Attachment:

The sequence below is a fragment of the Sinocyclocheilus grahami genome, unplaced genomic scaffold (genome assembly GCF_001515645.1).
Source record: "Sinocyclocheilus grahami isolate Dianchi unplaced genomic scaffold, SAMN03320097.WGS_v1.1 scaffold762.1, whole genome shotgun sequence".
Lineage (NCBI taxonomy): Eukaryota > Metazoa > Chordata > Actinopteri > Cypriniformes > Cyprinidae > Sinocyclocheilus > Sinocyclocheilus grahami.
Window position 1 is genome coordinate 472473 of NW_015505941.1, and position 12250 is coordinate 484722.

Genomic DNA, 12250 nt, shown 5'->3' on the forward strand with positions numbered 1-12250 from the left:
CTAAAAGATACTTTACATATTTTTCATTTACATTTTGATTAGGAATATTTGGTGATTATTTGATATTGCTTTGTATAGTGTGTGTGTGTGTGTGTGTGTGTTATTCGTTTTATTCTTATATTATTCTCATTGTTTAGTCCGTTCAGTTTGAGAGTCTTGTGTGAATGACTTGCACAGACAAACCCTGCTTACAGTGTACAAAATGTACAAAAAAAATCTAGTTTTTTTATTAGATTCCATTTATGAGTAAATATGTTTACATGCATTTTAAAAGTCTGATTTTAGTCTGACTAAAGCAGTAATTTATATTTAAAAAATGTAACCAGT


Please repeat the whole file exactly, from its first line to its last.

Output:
The sequence below is a fragment of the Sinocyclocheilus grahami genome, unplaced genomic scaffold (genome assembly GCF_001515645.1).
Source record: "Sinocyclocheilus grahami isolate Dianchi unplaced genomic scaffold, SAMN03320097.WGS_v1.1 scaffold762.1, whole genome shotgun sequence".
Lineage (NCBI taxonomy): Eukaryota > Metazoa > Chordata > Actinopteri > Cypriniformes > Cyprinidae > Sinocyclocheilus > Sinocyclocheilus grahami.
Window position 1 is genome coordinate 472473 of NW_015505941.1, and position 12250 is coordinate 484722.

Genomic DNA, 12250 nt, shown 5'->3' on the forward strand with positions numbered 1-12250 from the left:
CTAAAAGATACTTTACATATTTTTCATTTACATTTTGATTAGGAATATTTGGTGATTATTTGATATTGCTTTGTATAGTGTGTGTGTGTGTGTGTGTGTGTTATTCGTTTTATTCTTATATTATTCTCATTGTTTAGTCCGTTCAGTTTGAGAGTCTTGTGTGAATGACTTGCACAGACAAACCCTGCTTACAGTGTACAAAATGTACAAAAAAAATCTAGTTTTTTTATTAGATTCCATTTATGAGTAAATATGTTTACATGCATTTTAAAAGTCTGATTTTAGTCTGACTAAAGCAGTAATTTATATTTAAAAAATGTAACCAGT